As the saying goes, records are made to be broken. Baseball, however, is a sport that loves its records. They are treated as though they are living breathing entities not to be tampered with. The rules have largely remained the same since the first truly professional team took the field in 1869. This unique aspect allows us to compare the stats of players who’s lifetimes never overlapped let alone playing careers. While the game itself is largely the same, the way in which it has been played has varied greatly throughout its nearly 150-year history. Hitting has changed a lot over the years but as the records below will indicate its the approach at the plate that has changed more than the player’s ability. While not every record below is from an era before we were all alive the most unbreakable ones are. I have chosen to simply list these in no order since I believe that none of these records can or will ever be approached.
Single Season Batting Average – .440
Career Batting Average – .366
Single Season Runs Scored – 198
Single Season Triples – 36
Career Triples – 309
Single Season Walks – 232
Single Season Intentional Walks – 120
Consecutive Games Played – 2,632
Hitting Streak – 56 Games
Career Sacrifice Hits – 512
This record was set back in 1894 by Hall of Famer Hugh Duffy. There have only been 22 times when a player has hit .400 or better in a season and 15 or those happened in the 19th century. The last player to hit .400 or better was when Ted Williams hit .406 in 1941. The last time anyone finished a season within 20 points of Duffy’s record was in 1924 when Rogers Hornsby hit .424. I can say with absolute certainty that no one will ever break this record.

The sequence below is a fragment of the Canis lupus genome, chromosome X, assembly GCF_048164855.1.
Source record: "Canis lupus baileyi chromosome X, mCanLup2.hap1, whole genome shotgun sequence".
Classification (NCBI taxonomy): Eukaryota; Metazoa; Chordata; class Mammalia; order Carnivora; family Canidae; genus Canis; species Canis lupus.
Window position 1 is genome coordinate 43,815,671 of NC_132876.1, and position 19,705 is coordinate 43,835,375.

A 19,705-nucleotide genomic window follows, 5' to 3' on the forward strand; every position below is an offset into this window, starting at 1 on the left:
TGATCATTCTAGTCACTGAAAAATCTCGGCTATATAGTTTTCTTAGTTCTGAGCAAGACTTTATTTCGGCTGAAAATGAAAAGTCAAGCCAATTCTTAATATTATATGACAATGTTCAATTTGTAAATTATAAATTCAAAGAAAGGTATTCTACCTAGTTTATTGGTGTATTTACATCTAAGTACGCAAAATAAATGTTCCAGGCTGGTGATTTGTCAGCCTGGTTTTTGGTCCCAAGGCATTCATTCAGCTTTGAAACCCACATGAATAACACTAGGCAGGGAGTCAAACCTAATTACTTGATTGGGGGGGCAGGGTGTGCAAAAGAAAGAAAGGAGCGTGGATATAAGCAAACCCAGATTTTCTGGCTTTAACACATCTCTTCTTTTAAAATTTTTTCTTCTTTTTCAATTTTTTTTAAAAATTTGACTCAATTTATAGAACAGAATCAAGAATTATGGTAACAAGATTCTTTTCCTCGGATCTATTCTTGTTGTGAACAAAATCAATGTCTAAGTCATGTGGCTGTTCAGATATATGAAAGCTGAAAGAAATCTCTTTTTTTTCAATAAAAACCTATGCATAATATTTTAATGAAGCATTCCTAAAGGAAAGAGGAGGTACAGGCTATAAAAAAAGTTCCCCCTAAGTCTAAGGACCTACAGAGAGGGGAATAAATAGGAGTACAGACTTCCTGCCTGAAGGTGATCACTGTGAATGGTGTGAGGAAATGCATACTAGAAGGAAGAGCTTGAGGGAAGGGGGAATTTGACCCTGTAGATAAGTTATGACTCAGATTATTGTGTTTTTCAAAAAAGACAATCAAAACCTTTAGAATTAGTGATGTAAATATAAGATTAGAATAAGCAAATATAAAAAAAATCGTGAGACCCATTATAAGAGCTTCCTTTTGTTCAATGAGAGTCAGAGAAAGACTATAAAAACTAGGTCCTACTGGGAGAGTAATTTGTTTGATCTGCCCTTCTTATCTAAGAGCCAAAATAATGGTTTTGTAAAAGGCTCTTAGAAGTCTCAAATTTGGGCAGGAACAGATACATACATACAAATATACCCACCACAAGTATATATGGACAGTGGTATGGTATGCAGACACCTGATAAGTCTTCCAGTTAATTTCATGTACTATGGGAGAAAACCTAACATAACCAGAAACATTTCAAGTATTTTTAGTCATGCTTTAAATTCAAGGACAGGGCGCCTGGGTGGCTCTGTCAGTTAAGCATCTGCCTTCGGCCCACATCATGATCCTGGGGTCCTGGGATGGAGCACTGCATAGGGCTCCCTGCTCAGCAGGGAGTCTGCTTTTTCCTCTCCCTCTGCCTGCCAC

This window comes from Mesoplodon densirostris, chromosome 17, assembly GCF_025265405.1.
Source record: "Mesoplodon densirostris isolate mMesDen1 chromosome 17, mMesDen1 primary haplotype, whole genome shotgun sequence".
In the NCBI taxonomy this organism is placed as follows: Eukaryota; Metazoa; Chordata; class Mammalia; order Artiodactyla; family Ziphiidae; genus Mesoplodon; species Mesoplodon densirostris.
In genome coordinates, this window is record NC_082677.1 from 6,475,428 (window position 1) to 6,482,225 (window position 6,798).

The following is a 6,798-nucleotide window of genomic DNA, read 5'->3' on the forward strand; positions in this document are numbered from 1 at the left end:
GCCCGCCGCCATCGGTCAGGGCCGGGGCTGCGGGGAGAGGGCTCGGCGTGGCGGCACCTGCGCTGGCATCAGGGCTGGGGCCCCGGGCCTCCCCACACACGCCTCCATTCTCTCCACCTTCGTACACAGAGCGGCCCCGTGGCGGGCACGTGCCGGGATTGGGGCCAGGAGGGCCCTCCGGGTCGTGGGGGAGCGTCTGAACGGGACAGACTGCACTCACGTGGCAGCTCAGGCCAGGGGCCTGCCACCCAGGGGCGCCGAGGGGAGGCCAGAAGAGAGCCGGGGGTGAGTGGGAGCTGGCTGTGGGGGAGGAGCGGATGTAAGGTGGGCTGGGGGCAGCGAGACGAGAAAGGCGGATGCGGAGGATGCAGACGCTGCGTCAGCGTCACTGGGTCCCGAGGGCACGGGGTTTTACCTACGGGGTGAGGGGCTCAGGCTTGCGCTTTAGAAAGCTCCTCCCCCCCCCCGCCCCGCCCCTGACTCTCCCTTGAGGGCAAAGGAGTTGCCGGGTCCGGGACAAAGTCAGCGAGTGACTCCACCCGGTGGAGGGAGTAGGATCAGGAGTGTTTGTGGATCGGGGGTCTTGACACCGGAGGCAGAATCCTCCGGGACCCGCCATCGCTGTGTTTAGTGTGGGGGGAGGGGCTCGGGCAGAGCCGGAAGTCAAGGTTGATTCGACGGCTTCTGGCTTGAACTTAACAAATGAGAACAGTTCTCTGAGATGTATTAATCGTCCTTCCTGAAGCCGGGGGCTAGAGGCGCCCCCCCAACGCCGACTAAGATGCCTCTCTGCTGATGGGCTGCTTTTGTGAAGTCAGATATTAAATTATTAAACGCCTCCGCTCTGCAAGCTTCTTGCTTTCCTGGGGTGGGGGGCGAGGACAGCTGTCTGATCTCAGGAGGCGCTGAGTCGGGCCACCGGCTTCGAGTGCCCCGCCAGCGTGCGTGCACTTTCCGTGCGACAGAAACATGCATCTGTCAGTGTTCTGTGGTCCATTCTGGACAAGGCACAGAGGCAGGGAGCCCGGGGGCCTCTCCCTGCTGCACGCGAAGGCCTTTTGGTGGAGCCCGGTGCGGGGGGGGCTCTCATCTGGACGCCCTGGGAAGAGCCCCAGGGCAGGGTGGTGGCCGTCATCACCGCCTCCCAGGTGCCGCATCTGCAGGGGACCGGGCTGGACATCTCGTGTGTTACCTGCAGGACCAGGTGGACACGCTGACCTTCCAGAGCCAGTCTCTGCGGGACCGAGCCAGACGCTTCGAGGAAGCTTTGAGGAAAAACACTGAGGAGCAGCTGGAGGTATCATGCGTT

This record is held by the man many people consider the best hitter in Major League Baseball history, Ty Cobb. Cobb was such a good hitter that he hit at least .319 in all 24-years of his career except his first year when he hit .240 in 150 at-bats as an 18-year old. He hit over .400 in three different campaigns and higher than .380 nine times including a four-year stretch when he hit .383, .420, .409, and .390. Only two players since 1950 have finished their careers with averages over .330 – Ted Williams (.344) and Tony Gwynn (.338). Since Cobb retired in 1928 only 38 players have hit .366 in a single-season and those 38 men did it a total of 55 times with Tony Gwynn doing the most, 4 times. Cobb’s record is safe.
This record was set the same year the single-season batting average record, though by a different Hall of Famer, Billy Hamilton. Hamilton crossed the plate an incredible 198 times in just 132 games. The most runs scored since the turn of the 20th century by a player not on a Yankees team that had Babe Ruth and Lou Gehrig was when Chuck Klein scored 158 times in 1930. Only two players have come within 48 runs of the record since 1949; Jeff Bagwell scored 152 in 2000 and Ted Williams scored 150 in 1949. It will take some kind of miracle for anyone to approach this record.
This record held by Chief Wilson is not so much the result of a bygone era as much as it is a result of changing field dimensions. Only three players have ever hit 30 or more triples in a season and Wilson is the only player to do so after the 19th century. While 20 triples have been reached four times in the last 20 years no player has come within 10 of Wilson’s total since Kiki Cuyler hit 26 in 1925. With fields continuing to shrink or at least not get any bigger I suspect that Wilson can rest easy knowing that his record will remain his alone.